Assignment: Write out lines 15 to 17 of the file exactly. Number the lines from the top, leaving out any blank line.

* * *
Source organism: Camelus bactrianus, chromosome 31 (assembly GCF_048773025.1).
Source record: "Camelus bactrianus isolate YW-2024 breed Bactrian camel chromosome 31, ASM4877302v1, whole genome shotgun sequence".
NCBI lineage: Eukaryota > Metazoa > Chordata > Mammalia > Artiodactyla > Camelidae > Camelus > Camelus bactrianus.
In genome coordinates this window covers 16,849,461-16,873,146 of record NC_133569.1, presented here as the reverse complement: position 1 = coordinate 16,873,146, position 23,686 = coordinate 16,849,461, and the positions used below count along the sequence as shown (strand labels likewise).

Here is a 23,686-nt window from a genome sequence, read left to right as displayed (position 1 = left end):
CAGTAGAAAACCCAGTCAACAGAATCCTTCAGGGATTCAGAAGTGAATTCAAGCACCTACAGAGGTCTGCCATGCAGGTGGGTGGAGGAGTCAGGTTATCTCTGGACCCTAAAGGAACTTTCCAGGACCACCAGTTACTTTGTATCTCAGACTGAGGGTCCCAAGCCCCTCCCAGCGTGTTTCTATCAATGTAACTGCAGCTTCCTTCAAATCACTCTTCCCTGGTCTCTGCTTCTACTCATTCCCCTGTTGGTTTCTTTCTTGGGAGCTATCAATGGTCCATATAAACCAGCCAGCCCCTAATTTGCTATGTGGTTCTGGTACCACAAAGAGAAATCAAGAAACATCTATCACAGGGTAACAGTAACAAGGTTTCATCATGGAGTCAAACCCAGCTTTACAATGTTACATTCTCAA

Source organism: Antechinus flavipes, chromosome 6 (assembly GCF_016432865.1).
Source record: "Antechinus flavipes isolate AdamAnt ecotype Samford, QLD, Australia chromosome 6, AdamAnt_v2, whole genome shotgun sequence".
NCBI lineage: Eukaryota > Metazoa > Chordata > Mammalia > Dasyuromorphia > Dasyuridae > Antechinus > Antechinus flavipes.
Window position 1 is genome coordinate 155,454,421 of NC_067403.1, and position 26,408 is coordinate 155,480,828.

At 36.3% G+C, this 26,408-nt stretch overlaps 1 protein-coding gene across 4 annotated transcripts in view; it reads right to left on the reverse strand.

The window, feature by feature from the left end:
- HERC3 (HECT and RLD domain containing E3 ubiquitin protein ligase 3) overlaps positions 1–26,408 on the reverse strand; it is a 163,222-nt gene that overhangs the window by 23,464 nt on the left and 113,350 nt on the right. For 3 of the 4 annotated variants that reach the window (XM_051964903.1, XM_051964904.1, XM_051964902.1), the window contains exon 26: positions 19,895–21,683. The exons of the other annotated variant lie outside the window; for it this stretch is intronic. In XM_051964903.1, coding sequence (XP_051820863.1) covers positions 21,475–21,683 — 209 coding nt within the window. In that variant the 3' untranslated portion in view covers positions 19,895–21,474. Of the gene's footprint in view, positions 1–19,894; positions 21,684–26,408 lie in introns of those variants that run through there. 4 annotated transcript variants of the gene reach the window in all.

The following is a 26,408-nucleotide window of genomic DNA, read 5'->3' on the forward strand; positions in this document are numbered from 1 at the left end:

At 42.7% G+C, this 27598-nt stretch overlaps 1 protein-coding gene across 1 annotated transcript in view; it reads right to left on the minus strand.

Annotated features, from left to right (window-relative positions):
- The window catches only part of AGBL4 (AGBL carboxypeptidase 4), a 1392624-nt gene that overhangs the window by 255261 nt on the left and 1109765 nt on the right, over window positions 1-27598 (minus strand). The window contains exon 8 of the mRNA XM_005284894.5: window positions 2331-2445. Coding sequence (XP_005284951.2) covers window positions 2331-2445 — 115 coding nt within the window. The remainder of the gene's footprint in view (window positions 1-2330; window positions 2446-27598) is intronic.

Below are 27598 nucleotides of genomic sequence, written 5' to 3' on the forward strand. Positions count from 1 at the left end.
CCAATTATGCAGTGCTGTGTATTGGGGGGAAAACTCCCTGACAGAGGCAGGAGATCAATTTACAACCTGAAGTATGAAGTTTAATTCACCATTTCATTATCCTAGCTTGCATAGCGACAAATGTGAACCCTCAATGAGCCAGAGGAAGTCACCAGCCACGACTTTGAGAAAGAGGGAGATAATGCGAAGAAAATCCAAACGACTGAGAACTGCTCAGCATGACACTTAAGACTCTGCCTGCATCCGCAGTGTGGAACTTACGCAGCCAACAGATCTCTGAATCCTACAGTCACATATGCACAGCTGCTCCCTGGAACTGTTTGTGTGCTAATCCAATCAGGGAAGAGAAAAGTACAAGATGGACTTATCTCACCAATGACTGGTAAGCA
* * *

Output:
At 42.7% G+C, this 27598-nt stretch overlaps 1 protein-coding gene across 1 annotated transcript in view; it reads right to left on the minus strand.

Annotated features, from left to right (window-relative positions):
- The window catches only part of AGBL4 (AGBL carboxypeptidase 4), a 1392624-nt gene that overhangs the window by 255261 nt on the left and 1109765 nt on the right, over window positions 1-27598 (minus strand). The window contains exon 8 of the mRNA XM_005284894.5: window positions 2331-2445. Coding sequence (XP_005284951.2) covers window positions 2331-2445 — 115 coding nt within the window. The remainder of the gene's footprint in view (window positions 1-2330; window positions 2446-27598) is intronic.